Parliaments in that time were frequent, and grew very busy ; and the party under which he had suffered a continual persecution, appeared very powerful, and full of design, and they who had the courage to oppose them, began to be taken notice of with approbation and countenance : and under this style he came to be first cherished by the duke of Buckingham, after he had made some experiments of the temper and spirit of the other people, nothing to his satisfaction. From this time he prospered at the rate of his own wishes, and being transplanted out of his cold barren diocese of Saint David's, into a warmer climate, he was left, as was said before, by that omnipotent favourite in that great trust with the king, who was sufficiently indisposed towards the persons or the principles of Mr. Calvin's disciples.

When he came into great authority, it may be, he retained too keen a memory of those who had so unjustly and uncharitably persecuted him before; and, I doubt, was so far transported with the same passions he had reason to complain of in his adversaries, that, as they accused him of popery, because he had some doctrinal opinions which they liked not, though they were nothing allied to popery; so he entertained too much prejudice to some persons, as if they were enemies to the discipline of the church, because they concurred with Calvin in some doctrinal points ; when they abhorred his discipline, and reverenced the government of the church, and prayed for the peace of it with as much zeal and fervency as any in the kingdom; as they made manifest in their lives, and in their sufferings with it and for it. He had, from his first entrance into the world, without any disguise or dissimulation, declared his own opinion of that classis of men ; and, as soon as it was in his power, he did all he could to hinder the growth and increase of that faction, and to restrain those who were inclined to it, from doing the mischief they desired to do. But his power at court could not enough qualify him to go through with that difficult reformation, whilst he had a superior in the church, who, having the reins in his hand, could slacken them according to his own humour and indiscretion ; and was thought to be the more remiss, to irritate his choleric disposition. But when he had now the primacy in his own hand, the king being inspired with the same zeal, he thought he should be to blame, and have much to answer, if he did not make haste to apply remedies to those diseases, which he saw would grow apace.

The History of the Rebellion, Book I.

THE BATTLE OF LANSDOWN.

SIR WILLIAM WALLER had the advantage in his ground, having a good city, well furnished with provisions, to quarter his army together in; and so in his choice not to fight but upon extraordinary advantage. Whereas the king's forces must either disperse themselves, and so give the enemy advantage upon their quarters, or, keeping near together, lodge in the field, and endure great distress of provision; the county being so disaffected that only force could bring in any supply or relief. Hereupon, after several attempts to engage the enemy to a battle upon equal terms, which, having the advantage, he wisely avoided, the marquis and prince Maurice advanced with their whole body to Marsfield, five miles beyond Bath towards Oxford ; presuming, that by this means they should draw the enemy from the place of advantage, their chief business being to hinder them from joining with the king. And if they had been able to preserve that temper, and neglected the enemy till they had quitted their advantages, it is probable they might have fought upon as good terms as they desired. But the unreasonable contempt they had of the enemy, and confidence they should prevail in any ground, with the straits they endured for want of provisions, and their waste of ammunition, which was spent as much in the daily hedge-skirmishes, and upon their guards, being so near, as could have been in battle, would not admit that patience; for Sir William Waller, who was not to suffer that body to join with the king, no sooner drew out his whole army to Lansdown, which looked towards Marsfield, but they suffered themselves to be engaged upon great disadvantage.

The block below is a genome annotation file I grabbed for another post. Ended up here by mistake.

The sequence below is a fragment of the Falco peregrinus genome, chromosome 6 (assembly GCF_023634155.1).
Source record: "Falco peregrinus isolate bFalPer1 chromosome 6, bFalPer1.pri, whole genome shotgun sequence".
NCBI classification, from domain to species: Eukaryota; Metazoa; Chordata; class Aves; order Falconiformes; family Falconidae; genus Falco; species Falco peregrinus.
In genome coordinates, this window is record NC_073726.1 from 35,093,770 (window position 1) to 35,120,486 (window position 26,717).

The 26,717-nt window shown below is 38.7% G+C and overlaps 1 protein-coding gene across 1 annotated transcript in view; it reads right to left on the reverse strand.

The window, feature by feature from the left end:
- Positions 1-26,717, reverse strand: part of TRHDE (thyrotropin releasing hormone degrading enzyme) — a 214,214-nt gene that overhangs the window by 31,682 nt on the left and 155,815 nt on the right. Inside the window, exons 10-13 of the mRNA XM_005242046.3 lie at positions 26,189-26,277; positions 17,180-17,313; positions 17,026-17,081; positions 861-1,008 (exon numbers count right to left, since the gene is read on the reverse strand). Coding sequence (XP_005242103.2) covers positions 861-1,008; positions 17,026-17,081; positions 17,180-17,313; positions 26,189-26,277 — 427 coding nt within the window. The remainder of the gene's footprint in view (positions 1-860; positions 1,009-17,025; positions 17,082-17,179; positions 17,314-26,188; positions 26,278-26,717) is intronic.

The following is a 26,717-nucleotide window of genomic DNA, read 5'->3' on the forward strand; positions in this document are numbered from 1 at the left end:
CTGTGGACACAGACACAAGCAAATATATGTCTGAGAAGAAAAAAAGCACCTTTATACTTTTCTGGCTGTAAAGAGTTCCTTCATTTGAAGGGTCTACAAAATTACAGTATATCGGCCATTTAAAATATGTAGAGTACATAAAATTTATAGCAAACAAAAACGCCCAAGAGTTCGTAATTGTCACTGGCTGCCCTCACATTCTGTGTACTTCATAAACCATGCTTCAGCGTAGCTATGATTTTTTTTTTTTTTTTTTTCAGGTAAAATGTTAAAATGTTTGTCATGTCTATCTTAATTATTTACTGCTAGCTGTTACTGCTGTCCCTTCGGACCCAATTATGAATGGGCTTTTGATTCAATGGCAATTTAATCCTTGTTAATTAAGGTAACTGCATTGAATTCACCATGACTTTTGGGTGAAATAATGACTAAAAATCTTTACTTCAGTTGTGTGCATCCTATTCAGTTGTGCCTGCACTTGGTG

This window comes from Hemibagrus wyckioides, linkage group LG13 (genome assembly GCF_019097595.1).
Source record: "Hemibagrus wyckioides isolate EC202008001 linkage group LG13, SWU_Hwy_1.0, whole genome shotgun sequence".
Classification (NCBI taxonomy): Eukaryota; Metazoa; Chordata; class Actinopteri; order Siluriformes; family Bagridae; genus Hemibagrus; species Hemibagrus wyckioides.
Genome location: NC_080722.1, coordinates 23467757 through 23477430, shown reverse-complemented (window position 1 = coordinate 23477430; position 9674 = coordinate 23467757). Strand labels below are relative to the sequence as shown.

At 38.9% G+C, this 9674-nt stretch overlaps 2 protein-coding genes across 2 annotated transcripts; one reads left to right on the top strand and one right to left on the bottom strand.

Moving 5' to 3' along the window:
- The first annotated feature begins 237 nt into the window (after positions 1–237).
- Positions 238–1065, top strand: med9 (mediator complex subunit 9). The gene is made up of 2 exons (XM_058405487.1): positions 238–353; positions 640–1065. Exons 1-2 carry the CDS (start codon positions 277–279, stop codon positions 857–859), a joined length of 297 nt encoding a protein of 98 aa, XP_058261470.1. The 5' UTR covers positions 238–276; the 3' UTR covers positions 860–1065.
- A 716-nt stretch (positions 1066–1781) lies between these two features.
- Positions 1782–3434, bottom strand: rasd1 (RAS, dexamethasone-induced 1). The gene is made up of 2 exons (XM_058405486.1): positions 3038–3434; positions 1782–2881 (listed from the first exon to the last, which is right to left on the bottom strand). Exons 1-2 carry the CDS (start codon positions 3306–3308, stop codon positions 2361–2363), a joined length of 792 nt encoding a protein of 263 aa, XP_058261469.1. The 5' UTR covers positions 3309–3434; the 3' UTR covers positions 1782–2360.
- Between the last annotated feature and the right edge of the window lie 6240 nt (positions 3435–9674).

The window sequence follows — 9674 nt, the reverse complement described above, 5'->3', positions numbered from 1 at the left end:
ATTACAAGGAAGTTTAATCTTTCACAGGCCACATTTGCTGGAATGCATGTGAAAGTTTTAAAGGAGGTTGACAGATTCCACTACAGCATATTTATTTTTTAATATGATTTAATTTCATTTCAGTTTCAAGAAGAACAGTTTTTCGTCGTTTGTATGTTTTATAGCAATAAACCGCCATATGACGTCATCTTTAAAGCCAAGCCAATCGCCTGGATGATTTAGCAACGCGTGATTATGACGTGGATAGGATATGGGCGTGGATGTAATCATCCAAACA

It was upon the fifth of July when Sir William Waller, as soon as it was light, possessed himself of that hill; and after he had, upon the brow of the hill over the high way, raised breast-works with fagots and earth, and planted cannon there, he sent a strong party of horse towards Marshfield, which quickly alarumed the other army, and was shortly driven back to their body. As great a mind as the king's forces had to cope with the enemy, when they had drawn into battalia, and found the enemy fixed on the top of the hill, they resolved not to attack them upon so great disadvantage; and so retired again towards their old quarters : which Sir William Waller perceiving, sent his whole body of horse and dragoons down the hill, to charge the rear and flank of the king's forces; which they did throughly, the regiment of cuirassiers so amazing the horse they charged, that they totally routed them; and standing firm and unshaken themselves, gave so great terror to the king's horse, who had never before turned from an enemy, that no example of their officers, who did their parts with invincible courage, could make them charge with the same confidence and in the same manner they had usually done. However, in the end, after Sir Nicholas Slanning, with three hundred musketeers, had fallen upon and beaten their reserve of dragooners, prince Maurice and the earl of Carnarvon, rallying their horse, and winging them with the Cornish musketeers, charged the enemy's horse again, and totally routed them ; and in the same manner received two bodies more, and routed and chased them to the hill ; where they stood in a place almost inaccessible. On the brow of the hill there were breast-works, on which were pretty bodies of small shot, and some cannon ; on either flank grew a pretty thick wood towards the declining of the hill, in which strong parties of musketeers were placed ; at the rear was a very fair plain, where the reserves of horse and foot stood ranged; yet